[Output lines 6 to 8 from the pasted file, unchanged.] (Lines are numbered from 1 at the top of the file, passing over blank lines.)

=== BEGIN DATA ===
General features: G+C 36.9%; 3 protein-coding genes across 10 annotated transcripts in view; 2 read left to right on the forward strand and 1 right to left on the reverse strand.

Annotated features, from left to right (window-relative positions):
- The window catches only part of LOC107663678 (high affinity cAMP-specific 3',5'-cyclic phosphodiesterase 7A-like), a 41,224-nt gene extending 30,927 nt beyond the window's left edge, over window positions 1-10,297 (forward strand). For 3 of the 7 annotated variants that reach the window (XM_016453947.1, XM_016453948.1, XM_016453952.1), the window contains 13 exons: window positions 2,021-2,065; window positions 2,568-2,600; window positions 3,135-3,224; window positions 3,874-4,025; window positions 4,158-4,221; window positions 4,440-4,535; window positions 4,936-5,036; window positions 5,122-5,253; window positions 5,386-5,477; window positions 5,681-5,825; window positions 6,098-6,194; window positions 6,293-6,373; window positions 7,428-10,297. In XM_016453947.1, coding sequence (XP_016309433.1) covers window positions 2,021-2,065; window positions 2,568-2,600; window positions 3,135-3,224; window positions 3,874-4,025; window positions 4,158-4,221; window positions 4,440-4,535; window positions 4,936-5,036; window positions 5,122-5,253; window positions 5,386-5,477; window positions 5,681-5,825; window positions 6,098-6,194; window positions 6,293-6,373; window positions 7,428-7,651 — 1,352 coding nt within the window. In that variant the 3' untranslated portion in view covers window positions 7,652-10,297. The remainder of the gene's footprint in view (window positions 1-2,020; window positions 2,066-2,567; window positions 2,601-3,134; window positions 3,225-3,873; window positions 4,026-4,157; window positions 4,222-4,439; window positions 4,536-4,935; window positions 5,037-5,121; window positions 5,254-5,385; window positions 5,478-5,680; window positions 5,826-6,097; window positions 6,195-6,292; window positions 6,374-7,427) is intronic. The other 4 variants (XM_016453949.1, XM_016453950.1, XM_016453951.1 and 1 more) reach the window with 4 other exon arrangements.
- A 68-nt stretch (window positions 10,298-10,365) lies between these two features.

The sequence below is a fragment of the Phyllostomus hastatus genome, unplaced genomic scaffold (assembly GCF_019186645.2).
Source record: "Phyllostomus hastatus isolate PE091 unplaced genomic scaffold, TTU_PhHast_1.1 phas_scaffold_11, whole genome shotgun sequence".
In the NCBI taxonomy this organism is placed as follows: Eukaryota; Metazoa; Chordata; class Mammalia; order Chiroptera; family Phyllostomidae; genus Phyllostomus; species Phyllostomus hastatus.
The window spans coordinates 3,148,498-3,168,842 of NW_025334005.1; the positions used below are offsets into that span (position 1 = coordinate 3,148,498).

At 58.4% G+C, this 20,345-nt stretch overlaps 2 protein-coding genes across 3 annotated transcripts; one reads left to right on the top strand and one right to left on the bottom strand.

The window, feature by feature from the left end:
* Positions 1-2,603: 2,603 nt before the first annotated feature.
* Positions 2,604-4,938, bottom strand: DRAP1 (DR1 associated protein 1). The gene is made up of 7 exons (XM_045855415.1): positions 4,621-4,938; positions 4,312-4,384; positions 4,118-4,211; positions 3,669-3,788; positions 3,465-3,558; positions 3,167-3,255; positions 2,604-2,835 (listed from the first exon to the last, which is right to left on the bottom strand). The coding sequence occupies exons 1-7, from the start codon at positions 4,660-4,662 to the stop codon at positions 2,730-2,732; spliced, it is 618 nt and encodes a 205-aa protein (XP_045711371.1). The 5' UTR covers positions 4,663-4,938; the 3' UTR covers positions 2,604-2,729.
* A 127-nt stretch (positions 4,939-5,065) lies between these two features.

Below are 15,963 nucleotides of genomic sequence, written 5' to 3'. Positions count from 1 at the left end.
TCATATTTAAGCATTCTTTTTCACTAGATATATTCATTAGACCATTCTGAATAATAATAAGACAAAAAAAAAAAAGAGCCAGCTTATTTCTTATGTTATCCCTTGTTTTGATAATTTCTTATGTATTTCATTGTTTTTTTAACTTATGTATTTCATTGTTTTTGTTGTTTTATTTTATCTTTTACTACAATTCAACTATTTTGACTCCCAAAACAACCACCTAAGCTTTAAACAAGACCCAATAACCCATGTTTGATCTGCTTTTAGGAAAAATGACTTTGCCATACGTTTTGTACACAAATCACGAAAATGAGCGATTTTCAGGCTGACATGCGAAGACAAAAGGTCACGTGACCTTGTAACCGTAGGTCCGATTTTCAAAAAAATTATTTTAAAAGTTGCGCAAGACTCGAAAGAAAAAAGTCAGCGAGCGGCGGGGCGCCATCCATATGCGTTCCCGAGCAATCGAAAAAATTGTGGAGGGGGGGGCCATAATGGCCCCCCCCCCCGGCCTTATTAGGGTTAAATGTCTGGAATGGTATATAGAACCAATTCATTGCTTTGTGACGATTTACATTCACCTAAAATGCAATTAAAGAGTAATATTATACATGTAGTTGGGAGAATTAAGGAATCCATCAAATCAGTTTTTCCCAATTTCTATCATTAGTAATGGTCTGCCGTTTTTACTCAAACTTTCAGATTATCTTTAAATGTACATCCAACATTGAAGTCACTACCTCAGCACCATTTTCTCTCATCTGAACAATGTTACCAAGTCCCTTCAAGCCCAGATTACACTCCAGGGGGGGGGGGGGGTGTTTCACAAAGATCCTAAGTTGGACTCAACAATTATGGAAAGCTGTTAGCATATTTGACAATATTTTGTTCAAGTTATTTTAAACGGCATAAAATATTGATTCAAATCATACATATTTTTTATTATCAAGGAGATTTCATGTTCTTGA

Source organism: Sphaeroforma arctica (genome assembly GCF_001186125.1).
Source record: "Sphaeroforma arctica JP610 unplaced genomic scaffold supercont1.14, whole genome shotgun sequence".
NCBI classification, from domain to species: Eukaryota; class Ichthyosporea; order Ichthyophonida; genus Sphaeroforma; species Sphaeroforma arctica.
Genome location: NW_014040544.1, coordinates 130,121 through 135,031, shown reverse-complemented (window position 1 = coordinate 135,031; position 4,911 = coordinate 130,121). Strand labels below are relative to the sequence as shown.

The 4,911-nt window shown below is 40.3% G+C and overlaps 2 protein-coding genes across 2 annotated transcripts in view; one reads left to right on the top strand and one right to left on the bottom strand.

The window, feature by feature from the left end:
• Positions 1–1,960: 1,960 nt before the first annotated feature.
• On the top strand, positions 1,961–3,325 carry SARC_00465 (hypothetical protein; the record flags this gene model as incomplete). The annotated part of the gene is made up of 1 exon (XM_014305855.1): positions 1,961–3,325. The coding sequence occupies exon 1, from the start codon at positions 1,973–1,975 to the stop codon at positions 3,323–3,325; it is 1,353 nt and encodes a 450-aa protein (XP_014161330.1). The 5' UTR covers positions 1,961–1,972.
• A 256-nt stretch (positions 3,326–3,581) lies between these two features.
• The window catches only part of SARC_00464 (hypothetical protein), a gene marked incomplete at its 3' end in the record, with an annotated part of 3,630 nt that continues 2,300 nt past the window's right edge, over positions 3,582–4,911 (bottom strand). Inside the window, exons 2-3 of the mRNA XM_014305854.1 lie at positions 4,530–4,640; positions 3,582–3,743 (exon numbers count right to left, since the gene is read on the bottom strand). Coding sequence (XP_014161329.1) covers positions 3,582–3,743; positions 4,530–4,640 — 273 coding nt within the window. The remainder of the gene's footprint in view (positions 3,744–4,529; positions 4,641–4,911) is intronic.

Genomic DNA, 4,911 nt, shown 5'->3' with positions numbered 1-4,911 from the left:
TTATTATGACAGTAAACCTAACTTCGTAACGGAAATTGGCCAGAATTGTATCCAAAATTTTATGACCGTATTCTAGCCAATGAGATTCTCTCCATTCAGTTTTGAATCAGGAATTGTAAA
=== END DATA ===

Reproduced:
Source record: "Phyllostomus hastatus isolate PE091 unplaced genomic scaffold, TTU_PhHast_1.1 phas_scaffold_11, whole genome shotgun sequence".
In the NCBI taxonomy this organism is placed as follows: Eukaryota; Metazoa; Chordata; class Mammalia; order Chiroptera; family Phyllostomidae; genus Phyllostomus; species Phyllostomus hastatus.
The window spans coordinates 3,148,498-3,168,842 of NW_025334005.1; the positions used below are offsets into that span (position 1 = coordinate 3,148,498).